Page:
Social work is for you if have a natural desire to work with people, are concerned about social problems, and have the ability to be objective about others' problems. Social work helps people deal with their relationships with others; solve their personal, family, and community problems; and grow and develop by learning to cope with or shape the social and environmental forces affecting daily life.
For the major you will need to take a variety of courses in biology, psychology, sociology, economics, and American government or American history. You'll also need specific social work courses including human diversity, social welfare, and practice with individuals, families, groups, and communities. You can also choose specific social work elective courses such as HIV/AIDS, gender issues, child welfare, alcohol and drug addictions, and adoptive families.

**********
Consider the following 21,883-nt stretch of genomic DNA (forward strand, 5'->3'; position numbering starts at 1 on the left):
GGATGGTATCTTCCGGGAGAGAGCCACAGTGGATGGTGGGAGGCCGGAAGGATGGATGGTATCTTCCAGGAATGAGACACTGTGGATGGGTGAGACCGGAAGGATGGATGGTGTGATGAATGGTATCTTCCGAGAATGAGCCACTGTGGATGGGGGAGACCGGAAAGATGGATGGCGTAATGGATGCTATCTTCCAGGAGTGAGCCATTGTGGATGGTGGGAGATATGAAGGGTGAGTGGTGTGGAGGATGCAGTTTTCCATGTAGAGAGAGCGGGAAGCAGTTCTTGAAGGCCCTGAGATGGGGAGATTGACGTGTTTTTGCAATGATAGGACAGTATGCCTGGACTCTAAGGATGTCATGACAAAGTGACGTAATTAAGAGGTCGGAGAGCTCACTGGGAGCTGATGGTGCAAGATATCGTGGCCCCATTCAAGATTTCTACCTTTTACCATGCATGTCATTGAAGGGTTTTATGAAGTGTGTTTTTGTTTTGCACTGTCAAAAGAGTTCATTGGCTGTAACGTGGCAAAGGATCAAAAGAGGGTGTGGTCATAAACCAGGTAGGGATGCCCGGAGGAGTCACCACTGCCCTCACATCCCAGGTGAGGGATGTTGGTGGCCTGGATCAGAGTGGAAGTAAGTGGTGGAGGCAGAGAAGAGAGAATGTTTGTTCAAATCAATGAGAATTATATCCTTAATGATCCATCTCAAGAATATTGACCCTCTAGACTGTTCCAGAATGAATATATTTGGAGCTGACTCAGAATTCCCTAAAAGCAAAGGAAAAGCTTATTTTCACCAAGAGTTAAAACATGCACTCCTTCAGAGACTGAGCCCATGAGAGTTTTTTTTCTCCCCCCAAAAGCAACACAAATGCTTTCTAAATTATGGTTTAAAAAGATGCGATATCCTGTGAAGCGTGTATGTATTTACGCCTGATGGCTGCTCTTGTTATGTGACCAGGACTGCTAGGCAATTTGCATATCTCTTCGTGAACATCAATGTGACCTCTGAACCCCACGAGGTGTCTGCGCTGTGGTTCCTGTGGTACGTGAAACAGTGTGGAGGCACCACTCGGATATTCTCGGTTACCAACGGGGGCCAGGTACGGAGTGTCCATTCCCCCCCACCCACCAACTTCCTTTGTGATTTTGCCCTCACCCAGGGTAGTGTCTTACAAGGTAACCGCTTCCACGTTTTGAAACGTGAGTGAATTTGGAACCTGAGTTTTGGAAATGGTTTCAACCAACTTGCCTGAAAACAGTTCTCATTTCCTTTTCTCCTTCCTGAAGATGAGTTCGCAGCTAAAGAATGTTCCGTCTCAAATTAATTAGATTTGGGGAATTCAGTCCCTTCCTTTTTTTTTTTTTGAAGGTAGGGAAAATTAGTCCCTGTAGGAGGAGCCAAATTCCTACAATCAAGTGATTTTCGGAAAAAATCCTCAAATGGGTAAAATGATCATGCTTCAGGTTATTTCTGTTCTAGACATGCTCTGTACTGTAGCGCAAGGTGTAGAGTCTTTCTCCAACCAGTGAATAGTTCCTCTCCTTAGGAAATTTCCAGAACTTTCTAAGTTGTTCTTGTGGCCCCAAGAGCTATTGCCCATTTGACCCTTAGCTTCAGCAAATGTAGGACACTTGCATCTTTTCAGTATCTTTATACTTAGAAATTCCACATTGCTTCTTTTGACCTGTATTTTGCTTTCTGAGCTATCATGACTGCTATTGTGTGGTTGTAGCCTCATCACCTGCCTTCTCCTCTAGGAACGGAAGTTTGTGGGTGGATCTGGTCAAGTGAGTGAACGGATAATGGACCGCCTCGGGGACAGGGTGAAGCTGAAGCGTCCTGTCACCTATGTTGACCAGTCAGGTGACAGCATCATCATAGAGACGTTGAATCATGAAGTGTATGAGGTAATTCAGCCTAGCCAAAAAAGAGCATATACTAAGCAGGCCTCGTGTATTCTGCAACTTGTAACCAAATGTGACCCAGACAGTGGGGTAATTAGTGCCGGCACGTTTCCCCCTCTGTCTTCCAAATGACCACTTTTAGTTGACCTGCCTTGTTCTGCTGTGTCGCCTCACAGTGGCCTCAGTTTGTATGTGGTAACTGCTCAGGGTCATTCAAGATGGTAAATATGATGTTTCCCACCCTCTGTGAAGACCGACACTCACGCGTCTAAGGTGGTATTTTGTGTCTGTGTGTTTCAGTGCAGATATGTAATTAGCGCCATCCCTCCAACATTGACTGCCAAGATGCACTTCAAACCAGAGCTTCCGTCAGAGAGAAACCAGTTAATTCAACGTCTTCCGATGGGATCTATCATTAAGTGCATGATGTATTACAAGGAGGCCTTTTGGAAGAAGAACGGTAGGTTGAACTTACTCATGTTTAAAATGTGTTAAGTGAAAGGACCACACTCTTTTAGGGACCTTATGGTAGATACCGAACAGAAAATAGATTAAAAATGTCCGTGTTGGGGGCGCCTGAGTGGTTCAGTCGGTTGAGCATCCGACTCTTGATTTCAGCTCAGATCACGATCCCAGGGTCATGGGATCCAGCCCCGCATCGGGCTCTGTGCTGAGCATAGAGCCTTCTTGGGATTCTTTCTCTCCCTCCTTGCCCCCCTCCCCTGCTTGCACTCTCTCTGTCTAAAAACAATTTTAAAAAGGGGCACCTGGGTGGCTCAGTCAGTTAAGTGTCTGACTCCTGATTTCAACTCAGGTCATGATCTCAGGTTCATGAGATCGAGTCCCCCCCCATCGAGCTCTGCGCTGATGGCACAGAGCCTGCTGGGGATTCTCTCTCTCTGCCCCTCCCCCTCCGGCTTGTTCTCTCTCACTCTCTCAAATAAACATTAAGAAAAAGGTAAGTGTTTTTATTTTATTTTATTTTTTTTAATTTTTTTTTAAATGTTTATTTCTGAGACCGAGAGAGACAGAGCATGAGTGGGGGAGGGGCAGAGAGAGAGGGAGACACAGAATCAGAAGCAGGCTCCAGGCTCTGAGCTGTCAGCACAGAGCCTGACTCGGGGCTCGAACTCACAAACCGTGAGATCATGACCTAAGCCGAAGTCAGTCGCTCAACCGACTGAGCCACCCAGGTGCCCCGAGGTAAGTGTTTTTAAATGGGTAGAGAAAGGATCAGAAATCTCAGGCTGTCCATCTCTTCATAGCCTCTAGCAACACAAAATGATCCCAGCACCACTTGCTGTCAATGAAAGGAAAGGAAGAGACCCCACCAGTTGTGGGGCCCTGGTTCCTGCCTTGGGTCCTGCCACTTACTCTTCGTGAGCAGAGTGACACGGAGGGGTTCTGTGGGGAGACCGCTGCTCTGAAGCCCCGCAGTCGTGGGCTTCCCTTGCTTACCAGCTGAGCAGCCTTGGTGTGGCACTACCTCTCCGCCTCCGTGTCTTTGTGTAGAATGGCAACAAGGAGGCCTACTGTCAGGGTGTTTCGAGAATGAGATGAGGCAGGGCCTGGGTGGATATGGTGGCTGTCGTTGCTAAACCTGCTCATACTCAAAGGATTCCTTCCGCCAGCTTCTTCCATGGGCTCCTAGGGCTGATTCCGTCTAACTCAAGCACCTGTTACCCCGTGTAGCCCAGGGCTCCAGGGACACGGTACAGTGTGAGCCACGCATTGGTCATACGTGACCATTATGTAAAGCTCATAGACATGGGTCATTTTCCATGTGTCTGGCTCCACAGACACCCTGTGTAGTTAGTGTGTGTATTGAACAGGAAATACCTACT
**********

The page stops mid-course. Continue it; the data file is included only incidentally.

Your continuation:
Internships are an integral part of the social work major. You will get experience in a social work practice setting before graduation with the two semester internships required for our major. The internships help you determine where you'd like to work after graduation and provide you with invaluable networking contacts. Social work interns have worked in many settings, including vocational rehabilitation, long-term care, children and youth services, criminal justice, domestic violence, developmental disabilities, and community advocacy. Some students have also interned in developing countries working with disadvantaged populations.
The Social Work program, accredited by the Council on Social Work Education, also prepares you for graduate school in social work and other human service fields.
Expand Your Skills
Pursue internships working with population of your preference
Become familiar with medical terminology
Obtain crisis intervention, violence, and substance abuse training